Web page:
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Remembering Julia - A Collection of Memories from AIWF Members 2012-08-14

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Image by By James Paul Brown. Submitted by Toby Rowland-Jones

My fondest memory of Julia is my first. My then-wife Janet Stampfl and I were staying at Les Prés d’Eugénie, Michel Guerard’s Michelin 3-star in the southwest of France in 1981. The first night we recognized Julia and Paul Child in the dining room, but left them alone. The next night they were with a group of ten Americans at the table right next to ours. At one point one of them got up to take a picture of the table, and I asked if he would like me to take it so he could be in it. He accepted, I took the picture, and we were invited to join their group in the bar for after-dinner drinks.

At the bar, at my prompting, Janet told Julia about making her Gâteau des Trois Mages, complete with caramel cage, to which Julia, sounding for all the world like Dan Ackroyd doing Julia on SNL, said “Oh my, that’s a tricky one” and commiserated with her about her own tribulations making the cake as a demonstration.

Julia then told us all that she and “Bobby Mondavi” had just founded an organization called The American Institute of Wine & Food, and since – given where we were – we all obviously appreciated good wine and food, we all should join. In her shaky handwriting, she wrote out the address to which we should send our checks. I followed her instructions, and have been involved with the New York Chapter and AIWF National ever since, to my personal pleasure and professional benefit.

Submitted by Drew Jaglom


I give full credit to Julia Child many years ago for my involvement in The AIWF. It started with an AIWF event announcement in the food section of The Boston Globe. I had never heard of The American Institute of Wine & Food, but as someone who had gone to culinary school after law school in the 1980's and was involved in a hobby growing out of control following chefs, food writers, and culinary trends nonstop, how could I resist an event at Julia's home in Cambridge? To attend, one needed to be a member of The AIWF, so I joined with my husband. The rest started a relationship with this wonderful organization and a life time of friendship, education, and community service with those sharing the same passion. In addition to Julia's warmth, hospitality, enthusiasm for The AIWF and being in the kitchen I had seen on TV, it was a time of firsts for me at her home. For example, I experienced eating Terra Chips before they were known and witnessed a magnificent sabre demonstration with champagne flowing into glasses set up in a tree formation. Julia, along with her team, encouraged my greater involvement with The AIWF. It has truly enriched my life. I will always be grateful. Fond memories of her live on in my heart. On a daily perspective, in my kitchen I have framed pictures of us together, several autographed cookbooks, and was most fortunate to have the winning bid on a selection of her cookware at an AIWF national auction. Thank you Julia for being an inspiration to us all!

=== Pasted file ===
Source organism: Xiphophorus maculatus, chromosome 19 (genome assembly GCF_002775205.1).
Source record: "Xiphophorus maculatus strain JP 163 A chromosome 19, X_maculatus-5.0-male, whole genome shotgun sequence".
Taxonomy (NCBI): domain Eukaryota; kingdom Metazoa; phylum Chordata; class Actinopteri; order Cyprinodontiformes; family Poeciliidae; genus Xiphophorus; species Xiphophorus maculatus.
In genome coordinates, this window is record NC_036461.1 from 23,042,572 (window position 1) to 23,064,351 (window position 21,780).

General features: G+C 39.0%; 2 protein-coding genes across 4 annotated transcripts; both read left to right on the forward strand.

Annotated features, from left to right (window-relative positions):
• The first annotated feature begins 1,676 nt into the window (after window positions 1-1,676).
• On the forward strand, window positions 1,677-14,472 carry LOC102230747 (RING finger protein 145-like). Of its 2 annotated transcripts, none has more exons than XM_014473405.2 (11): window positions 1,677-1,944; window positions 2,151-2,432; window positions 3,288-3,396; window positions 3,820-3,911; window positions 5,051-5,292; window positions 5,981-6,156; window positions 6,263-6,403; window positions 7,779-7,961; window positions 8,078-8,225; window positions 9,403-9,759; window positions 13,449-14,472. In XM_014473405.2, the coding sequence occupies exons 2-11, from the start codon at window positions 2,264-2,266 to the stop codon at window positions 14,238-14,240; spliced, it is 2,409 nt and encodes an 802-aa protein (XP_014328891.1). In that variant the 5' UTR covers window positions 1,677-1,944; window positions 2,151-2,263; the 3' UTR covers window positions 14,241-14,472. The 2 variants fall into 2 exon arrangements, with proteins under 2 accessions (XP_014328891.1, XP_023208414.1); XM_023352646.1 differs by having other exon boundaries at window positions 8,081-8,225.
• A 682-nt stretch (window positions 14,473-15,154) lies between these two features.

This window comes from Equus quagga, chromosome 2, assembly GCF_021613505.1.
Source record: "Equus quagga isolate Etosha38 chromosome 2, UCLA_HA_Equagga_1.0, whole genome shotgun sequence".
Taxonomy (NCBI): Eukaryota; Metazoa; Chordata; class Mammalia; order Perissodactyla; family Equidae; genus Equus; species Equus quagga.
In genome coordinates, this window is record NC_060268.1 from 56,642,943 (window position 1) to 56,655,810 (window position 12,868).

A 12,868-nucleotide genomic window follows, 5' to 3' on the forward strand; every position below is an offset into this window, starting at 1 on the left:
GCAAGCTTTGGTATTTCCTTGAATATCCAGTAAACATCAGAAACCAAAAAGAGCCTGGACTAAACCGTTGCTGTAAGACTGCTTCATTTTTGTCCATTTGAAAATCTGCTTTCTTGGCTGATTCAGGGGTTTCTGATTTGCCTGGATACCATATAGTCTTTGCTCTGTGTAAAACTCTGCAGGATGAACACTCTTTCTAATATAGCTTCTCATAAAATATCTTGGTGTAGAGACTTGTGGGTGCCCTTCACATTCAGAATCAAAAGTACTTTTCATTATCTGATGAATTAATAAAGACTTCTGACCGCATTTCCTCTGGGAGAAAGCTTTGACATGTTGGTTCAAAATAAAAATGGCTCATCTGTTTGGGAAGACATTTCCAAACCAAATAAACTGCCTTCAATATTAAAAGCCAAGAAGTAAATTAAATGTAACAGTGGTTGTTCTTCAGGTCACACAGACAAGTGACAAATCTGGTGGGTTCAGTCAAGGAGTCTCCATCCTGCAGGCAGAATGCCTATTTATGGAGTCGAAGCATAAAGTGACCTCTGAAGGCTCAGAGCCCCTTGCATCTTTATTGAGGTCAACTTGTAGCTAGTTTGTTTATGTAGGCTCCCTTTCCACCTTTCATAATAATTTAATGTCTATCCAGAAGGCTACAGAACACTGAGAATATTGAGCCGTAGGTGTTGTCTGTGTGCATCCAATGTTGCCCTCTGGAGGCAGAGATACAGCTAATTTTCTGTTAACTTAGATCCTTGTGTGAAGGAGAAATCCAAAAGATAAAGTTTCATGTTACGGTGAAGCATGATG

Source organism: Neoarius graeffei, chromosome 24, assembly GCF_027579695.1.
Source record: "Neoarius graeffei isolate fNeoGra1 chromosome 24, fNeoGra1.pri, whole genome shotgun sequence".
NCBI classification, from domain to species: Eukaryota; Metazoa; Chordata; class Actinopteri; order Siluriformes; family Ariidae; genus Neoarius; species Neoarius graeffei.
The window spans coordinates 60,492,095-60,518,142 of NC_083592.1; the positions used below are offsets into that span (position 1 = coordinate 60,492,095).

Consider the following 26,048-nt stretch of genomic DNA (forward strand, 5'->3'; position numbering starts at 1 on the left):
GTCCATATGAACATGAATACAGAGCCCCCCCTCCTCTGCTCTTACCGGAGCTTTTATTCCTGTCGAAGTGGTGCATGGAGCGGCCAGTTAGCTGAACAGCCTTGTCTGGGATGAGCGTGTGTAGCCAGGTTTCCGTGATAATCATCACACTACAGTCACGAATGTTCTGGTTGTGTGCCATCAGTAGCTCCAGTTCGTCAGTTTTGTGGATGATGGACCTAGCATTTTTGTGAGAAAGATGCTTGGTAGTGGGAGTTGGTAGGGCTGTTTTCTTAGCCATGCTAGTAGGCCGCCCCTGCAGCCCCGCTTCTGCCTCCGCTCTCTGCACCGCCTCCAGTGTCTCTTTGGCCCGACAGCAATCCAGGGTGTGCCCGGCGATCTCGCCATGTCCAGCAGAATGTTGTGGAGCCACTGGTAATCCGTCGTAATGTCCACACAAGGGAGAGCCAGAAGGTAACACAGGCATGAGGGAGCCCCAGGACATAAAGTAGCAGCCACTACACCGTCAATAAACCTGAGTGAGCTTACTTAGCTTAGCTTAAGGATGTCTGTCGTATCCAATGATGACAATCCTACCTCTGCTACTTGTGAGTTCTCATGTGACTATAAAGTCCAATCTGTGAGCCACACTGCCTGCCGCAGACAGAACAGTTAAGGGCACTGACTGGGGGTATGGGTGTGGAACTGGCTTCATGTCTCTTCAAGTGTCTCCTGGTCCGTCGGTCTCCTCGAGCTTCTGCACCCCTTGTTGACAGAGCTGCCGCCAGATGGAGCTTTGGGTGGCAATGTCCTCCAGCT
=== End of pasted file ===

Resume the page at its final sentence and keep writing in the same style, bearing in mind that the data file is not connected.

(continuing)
Submitted by Lisa Lipton National Chair AIWF July 2008- January 2012


I have many, many memories over several decades. We talked politics as much as wine and food. Julia would always make sure I ate everything and anything with butter and/or cream. Breakfast/brunch, if she had her way, had eggs benedict and, of course, bacon. While she was still traveling to Napa, I would often drive and accompany her for the day. I have distinct memories of Julia sharing her curiosity and generosity with others. I also remember Julia seemed to be picking up steam as the nights wore on, which meant very late nights with lots of friends around the table. Everyone wanted to be there. Great memories.